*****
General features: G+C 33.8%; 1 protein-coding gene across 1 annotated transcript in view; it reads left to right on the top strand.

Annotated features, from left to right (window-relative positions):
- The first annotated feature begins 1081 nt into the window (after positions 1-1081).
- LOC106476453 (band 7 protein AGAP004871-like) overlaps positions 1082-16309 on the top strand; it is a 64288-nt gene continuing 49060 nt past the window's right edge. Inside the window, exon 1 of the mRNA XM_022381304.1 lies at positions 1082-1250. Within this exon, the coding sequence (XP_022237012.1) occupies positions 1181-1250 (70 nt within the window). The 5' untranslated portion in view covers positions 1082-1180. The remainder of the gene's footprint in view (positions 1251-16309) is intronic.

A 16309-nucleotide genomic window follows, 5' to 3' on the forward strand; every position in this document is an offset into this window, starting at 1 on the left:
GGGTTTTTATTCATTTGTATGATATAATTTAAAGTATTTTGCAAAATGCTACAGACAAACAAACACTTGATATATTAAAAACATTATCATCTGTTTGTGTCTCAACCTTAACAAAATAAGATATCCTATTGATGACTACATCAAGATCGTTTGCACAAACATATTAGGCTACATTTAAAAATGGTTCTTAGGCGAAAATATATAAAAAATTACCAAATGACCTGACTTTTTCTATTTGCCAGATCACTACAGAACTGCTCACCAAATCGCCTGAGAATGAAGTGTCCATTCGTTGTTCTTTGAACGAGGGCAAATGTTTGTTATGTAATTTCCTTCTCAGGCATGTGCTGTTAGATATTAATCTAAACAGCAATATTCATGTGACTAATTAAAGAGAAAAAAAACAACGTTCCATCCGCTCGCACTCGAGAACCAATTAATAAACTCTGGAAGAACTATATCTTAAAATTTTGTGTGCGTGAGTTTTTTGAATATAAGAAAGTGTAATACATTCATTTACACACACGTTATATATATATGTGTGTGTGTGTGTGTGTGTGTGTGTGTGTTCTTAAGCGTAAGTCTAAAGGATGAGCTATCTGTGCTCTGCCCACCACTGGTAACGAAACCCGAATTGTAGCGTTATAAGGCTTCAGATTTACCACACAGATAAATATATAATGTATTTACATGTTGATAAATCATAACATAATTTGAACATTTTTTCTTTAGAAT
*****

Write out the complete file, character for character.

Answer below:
General features: G+C 33.8%; 1 protein-coding gene across 1 annotated transcript in view; it reads left to right on the top strand.

Annotated features, from left to right (window-relative positions):
- The first annotated feature begins 1081 nt into the window (after positions 1-1081).
- LOC106476453 (band 7 protein AGAP004871-like) overlaps positions 1082-16309 on the top strand; it is a 64288-nt gene continuing 49060 nt past the window's right edge. Inside the window, exon 1 of the mRNA XM_022381304.1 lies at positions 1082-1250. Within this exon, the coding sequence (XP_022237012.1) occupies positions 1181-1250 (70 nt within the window). The 5' untranslated portion in view covers positions 1082-1180. The remainder of the gene's footprint in view (positions 1251-16309) is intronic.

A 16309-nucleotide genomic window follows, 5' to 3' on the forward strand; every position in this document is an offset into this window, starting at 1 on the left:
GGGTTTTTATTCATTTGTATGATATAATTTAAAGTATTTTGCAAAATGCTACAGACAAACAAACACTTGATATATTAAAAACATTATCATCTGTTTGTGTCTCAACCTTAACAAAATAAGATATCCTATTGATGACTACATCAAGATCGTTTGCACAAACATATTAGGCTACATTTAAAAATGGTTCTTAGGCGAAAATATATAAAAAATTACCAAATGACCTGACTTTTTCTATTTGCCAGATCACTACAGAACTGCTCACCAAATCGCCTGAGAATGAAGTGTCCATTCGTTGTTCTTTGAACGAGGGCAAATGTTTGTTATGTAATTTCCTTCTCAGGCATGTGCTGTTAGATATTAATCTAAACAGCAATATTCATGTGACTAATTAAAGAGAAAAAAAACAACGTTCCATCCGCTCGCACTCGAGAACCAATTAATAAACTCTGGAAGAACTATATCTTAAAATTTTGTGTGCGTGAGTTTTTTGAATATAAGAAAGTGTAATACATTCATTTACACACACGTTATATATATATGTGTGTGTGTGTGTGTGTGTGTGTGTGTGTTCTTAAGCGTAAGTCTAAAGGATGAGCTATCTGTGCTCTGCCCACCACTGGTAACGAAACCCGAATTGTAGCGTTATAAGGCTTCAGATTTACCACACAGATAAATATATAATGTATTTACATGTTGATAAATCATAACATAATTTGAACATTTTTTCTTTAGAAT